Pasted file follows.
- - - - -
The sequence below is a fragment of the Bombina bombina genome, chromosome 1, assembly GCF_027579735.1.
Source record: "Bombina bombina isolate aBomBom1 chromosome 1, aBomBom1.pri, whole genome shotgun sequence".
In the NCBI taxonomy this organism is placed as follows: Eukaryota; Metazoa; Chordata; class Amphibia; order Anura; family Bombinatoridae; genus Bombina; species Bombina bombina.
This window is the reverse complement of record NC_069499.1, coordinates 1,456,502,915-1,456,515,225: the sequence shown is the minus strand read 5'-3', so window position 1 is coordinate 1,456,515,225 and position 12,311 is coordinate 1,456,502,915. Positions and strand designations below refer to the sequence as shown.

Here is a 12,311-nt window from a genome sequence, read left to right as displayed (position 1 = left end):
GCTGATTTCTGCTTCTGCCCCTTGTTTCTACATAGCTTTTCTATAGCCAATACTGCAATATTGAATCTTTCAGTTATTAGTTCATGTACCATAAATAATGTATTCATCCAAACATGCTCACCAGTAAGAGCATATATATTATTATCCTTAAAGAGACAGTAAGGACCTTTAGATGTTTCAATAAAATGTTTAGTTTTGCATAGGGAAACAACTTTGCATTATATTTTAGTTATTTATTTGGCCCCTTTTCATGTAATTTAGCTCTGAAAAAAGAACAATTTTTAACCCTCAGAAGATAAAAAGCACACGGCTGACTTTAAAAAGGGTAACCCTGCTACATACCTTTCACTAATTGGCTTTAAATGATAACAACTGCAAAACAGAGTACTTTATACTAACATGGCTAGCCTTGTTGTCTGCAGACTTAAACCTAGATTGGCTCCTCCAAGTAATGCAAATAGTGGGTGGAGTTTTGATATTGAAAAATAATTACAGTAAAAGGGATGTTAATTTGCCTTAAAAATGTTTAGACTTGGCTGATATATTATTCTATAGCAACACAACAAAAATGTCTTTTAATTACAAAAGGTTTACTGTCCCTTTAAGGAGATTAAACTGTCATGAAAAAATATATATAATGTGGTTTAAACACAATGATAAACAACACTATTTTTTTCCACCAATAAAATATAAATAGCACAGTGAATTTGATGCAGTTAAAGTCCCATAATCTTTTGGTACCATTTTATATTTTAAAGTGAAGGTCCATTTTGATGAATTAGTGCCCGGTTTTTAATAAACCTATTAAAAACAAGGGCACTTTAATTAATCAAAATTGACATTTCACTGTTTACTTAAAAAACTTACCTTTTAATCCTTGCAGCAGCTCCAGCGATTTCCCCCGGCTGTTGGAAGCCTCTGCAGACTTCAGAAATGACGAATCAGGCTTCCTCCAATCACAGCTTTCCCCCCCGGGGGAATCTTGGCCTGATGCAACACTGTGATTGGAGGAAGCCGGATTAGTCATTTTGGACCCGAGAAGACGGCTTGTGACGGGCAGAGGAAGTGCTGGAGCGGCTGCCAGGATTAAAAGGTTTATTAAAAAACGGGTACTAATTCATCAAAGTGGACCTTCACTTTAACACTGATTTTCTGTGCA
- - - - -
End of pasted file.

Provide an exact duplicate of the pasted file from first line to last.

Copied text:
The sequence below is a fragment of the Bombina bombina genome, chromosome 1, assembly GCF_027579735.1.
Source record: "Bombina bombina isolate aBomBom1 chromosome 1, aBomBom1.pri, whole genome shotgun sequence".
In the NCBI taxonomy this organism is placed as follows: Eukaryota; Metazoa; Chordata; class Amphibia; order Anura; family Bombinatoridae; genus Bombina; species Bombina bombina.
This window is the reverse complement of record NC_069499.1, coordinates 1,456,502,915-1,456,515,225: the sequence shown is the minus strand read 5'-3', so window position 1 is coordinate 1,456,515,225 and position 12,311 is coordinate 1,456,502,915. Positions and strand designations below refer to the sequence as shown.

Here is a 12,311-nt window from a genome sequence, read left to right as displayed (position 1 = left end):
GCTGATTTCTGCTTCTGCCCCTTGTTTCTACATAGCTTTTCTATAGCCAATACTGCAATATTGAATCTTTCAGTTATTAGTTCATGTACCATAAATAATGTATTCATCCAAACATGCTCACCAGTAAGAGCATATATATTATTATCCTTAAAGAGACAGTAAGGACCTTTAGATGTTTCAATAAAATGTTTAGTTTTGCATAGGGAAACAACTTTGCATTATATTTTAGTTATTTATTTGGCCCCTTTTCATGTAATTTAGCTCTGAAAAAAGAACAATTTTTAACCCTCAGAAGATAAAAAGCACACGGCTGACTTTAAAAAGGGTAACCCTGCTACATACCTTTCACTAATTGGCTTTAAATGATAACAACTGCAAAACAGAGTACTTTATACTAACATGGCTAGCCTTGTTGTCTGCAGACTTAAACCTAGATTGGCTCCTCCAAGTAATGCAAATAGTGGGTGGAGTTTTGATATTGAAAAATAATTACAGTAAAAGGGATGTTAATTTGCCTTAAAAATGTTTAGACTTGGCTGATATATTATTCTATAGCAACACAACAAAAATGTCTTTTAATTACAAAAGGTTTACTGTCCCTTTAAGGAGATTAAACTGTCATGAAAAAATATATATAATGTGGTTTAAACACAATGATAAACAACACTATTTTTTTCCACCAATAAAATATAAATAGCACAGTGAATTTGATGCAGTTAAAGTCCCATAATCTTTTGGTACCATTTTATATTTTAAAGTGAAGGTCCATTTTGATGAATTAGTGCCCGGTTTTTAATAAACCTATTAAAAACAAGGGCACTTTAATTAATCAAAATTGACATTTCACTGTTTACTTAAAAAACTTACCTTTTAATCCTTGCAGCAGCTCCAGCGATTTCCCCCGGCTGTTGGAAGCCTCTGCAGACTTCAGAAATGACGAATCAGGCTTCCTCCAATCACAGCTTTCCCCCCCGGGGGAATCTTGGCCTGATGCAACACTGTGATTGGAGGAAGCCGGATTAGTCATTTTGGACCCGAGAAGACGGCTTGTGACGGGCAGAGGAAGTGCTGGAGCGGCTGCCAGGATTAAAAGGTTTATTAAAAAACGGGTACTAATTCATCAAAGTGGACCTTCACTTTAACACTGATTTTCTGTGCA